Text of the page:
|
|
Hannibal Courier - Post - Hannibal, MO
  • nMiniature but Mighty,’ New art exhibit opens at HAC

  • Marsha McHatton’s large paintings of camellias and other flowers contrasted with tiny pictures painted by several local artists at the new Miniature but Mighty art exhibit that opened Saturday, July 12, at the Hannibal Arts Council.
    • email print
      Comment
  •  
     
     
     
    Marsha McHatton’s large paintings of camellias and other flowers contrasted with tiny pictures painted by several local artists at the new Miniature but Mighty art exhibit that opened Saturday, July 12, at the Hannibal Arts Council.
    McHatton brought her floral pictures from Holt, Mich., and made her Hannibal debut. She is a native of Jacksonville, Ill., and was excited to be participating in Hannibal’s active arts community.
    Her Camellias in Glass Bowl is a award winner that earned her a second place prize at the Illinois State Fair.
    As he viewed McHatton’s pictures, artist of miniatures David Maas of Quincy, Ill., said, “We have a lot in common (except for the size of their pictures). We both like flowers.”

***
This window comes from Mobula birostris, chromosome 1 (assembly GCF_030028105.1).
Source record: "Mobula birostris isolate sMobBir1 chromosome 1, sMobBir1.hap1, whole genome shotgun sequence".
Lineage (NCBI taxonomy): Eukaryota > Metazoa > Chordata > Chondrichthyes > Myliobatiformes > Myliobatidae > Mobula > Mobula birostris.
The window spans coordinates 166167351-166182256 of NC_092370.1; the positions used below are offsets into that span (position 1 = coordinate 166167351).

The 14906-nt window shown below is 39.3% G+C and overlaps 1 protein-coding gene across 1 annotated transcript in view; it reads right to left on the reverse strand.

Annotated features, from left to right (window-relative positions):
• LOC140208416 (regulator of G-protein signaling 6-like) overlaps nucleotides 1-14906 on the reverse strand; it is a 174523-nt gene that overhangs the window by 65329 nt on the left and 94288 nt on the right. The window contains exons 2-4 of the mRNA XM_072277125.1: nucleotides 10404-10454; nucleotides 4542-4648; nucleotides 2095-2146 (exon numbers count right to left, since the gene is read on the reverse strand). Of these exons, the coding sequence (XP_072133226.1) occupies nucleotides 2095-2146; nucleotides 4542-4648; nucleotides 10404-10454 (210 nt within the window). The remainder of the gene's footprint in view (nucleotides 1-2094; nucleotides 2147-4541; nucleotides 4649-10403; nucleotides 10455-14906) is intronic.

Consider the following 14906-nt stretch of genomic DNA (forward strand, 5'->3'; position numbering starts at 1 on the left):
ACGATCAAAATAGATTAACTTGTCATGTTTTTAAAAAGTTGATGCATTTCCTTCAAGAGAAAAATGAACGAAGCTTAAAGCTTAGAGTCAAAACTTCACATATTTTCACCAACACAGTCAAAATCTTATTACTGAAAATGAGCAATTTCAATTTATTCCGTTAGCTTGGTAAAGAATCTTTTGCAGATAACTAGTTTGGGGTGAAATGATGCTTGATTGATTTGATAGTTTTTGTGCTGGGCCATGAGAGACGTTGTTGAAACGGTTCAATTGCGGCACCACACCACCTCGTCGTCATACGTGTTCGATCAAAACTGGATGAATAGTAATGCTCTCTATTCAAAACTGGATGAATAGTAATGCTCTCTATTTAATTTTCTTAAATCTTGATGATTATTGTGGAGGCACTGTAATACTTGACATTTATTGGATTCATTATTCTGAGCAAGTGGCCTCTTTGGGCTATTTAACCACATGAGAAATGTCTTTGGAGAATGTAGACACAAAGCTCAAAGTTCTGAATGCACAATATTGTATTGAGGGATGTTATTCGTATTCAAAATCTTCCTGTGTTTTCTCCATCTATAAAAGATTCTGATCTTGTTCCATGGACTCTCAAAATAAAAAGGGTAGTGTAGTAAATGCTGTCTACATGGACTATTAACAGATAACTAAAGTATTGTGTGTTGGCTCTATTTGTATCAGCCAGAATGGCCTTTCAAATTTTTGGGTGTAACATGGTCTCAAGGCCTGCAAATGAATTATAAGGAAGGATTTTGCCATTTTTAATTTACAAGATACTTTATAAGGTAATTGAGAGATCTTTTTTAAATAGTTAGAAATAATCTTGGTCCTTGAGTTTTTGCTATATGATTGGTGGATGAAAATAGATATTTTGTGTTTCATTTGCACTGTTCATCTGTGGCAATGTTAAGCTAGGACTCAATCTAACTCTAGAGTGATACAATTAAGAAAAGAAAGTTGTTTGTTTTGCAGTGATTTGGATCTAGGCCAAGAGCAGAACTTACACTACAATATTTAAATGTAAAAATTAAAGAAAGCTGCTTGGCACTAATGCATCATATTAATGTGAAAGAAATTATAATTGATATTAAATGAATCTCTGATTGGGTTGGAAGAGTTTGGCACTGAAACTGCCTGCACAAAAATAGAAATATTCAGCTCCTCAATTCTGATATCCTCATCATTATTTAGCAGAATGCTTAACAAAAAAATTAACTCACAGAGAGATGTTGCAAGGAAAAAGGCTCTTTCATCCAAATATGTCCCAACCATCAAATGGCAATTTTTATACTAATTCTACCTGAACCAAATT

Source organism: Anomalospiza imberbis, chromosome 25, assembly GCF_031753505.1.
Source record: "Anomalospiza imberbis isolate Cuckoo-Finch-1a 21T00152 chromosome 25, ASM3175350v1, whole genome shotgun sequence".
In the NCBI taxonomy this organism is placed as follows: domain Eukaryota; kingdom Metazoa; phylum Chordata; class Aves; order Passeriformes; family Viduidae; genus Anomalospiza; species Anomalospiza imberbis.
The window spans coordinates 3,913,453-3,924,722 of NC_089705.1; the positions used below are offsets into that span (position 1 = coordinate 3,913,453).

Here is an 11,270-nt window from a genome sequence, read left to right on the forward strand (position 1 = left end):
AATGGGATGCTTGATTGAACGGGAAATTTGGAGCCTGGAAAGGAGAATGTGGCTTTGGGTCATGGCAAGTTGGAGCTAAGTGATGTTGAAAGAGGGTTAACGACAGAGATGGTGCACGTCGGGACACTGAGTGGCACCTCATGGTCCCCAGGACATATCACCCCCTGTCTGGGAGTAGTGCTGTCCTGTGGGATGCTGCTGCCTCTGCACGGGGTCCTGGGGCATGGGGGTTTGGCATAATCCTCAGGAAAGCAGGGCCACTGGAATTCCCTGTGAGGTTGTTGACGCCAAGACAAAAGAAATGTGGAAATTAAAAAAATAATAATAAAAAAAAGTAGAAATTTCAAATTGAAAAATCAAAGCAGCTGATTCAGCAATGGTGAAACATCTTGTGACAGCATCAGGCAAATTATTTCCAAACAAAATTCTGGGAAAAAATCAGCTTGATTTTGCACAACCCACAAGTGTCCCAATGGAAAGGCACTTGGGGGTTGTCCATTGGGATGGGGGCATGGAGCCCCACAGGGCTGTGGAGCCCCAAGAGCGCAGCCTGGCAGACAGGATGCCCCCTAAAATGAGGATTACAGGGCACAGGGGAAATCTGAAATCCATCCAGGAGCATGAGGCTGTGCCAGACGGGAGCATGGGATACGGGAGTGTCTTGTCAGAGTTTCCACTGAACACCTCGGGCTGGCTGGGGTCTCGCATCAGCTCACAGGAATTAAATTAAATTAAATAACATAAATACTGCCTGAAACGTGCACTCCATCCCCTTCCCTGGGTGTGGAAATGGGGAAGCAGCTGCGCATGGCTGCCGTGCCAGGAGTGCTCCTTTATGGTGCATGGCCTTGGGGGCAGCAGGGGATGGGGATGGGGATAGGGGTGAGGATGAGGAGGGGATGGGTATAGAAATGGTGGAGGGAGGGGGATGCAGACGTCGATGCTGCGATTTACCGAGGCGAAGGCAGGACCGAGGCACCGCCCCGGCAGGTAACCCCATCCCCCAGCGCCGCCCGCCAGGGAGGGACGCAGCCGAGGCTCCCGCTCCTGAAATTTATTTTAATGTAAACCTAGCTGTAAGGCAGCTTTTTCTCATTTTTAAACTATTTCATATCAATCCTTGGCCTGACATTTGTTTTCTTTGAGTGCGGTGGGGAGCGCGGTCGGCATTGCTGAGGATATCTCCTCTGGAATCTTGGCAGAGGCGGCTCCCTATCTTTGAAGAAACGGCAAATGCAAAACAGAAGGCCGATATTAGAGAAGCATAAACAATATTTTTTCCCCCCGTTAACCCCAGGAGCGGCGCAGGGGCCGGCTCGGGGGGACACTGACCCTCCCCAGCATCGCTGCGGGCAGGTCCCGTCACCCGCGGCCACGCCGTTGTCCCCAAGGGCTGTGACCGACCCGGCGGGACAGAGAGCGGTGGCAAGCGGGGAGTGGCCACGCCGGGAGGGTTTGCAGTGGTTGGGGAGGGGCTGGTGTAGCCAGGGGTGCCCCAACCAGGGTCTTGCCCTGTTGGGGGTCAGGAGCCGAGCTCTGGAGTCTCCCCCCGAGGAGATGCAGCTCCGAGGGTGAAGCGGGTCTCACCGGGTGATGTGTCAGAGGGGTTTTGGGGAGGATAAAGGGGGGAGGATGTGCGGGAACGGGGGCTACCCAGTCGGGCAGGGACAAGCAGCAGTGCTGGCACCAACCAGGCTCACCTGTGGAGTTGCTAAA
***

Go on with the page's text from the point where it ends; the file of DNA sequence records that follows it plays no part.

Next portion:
Maas’ art also is available a Gallery 310 at 310 North Main in Hannibal.
    Among the artists featured at the new exhibit are Wes and Rachelle Siegrist of Townsend, Tenn., painters of American miniatures.
    Tara Jacobs, who teaches art at Veterans Elementary School in Hannibal, contributed four tiny photographs titled Itsy Bitsy Pics.
    Jacobs enjoys all art forms and said, “I love getting students to do all sorts of mediums.”
    Another artist of miniatures was Milly Johnson, whose Wildflower acrylic included a message, “Life is about using a whole box of crayons.”
    Mixed media was used by Greg Celenze for his miniature titled Flying Angel Ascending.
    Others used fiber, including Ann Frye of Hannibal for her Bluebelles.
    Debra K. Scoggin-Myers of Ewing brought several miniatures, including a snail picture titled Home Sweet Home and a house titled Home Is Where the Heart Is.
    Local artist Bob Hoke also contributed miniatures. One face is titled Spy Boy. It represents someone who is in Mardi Gras parades in New Orleans.
    Another local artist known for her talent is Pat Kerns, who exhibited small pictures of irises and yellow roses.
    The exhibit, which is free and open to the public, will continue through Saturday, Aug. 9.
    Gallery hours are 9 a.m. to 5 p.m. Monday, Wednesday, Thursday and Friday, and 11 a.m. to 2 p.m. Saturday. The HAC is closed on Tuesday and Sunday.
    More about the HAC is availalble at www.hannibalarts.com.
    For more pictures, see Seen on Scene photo gallery.

        calendar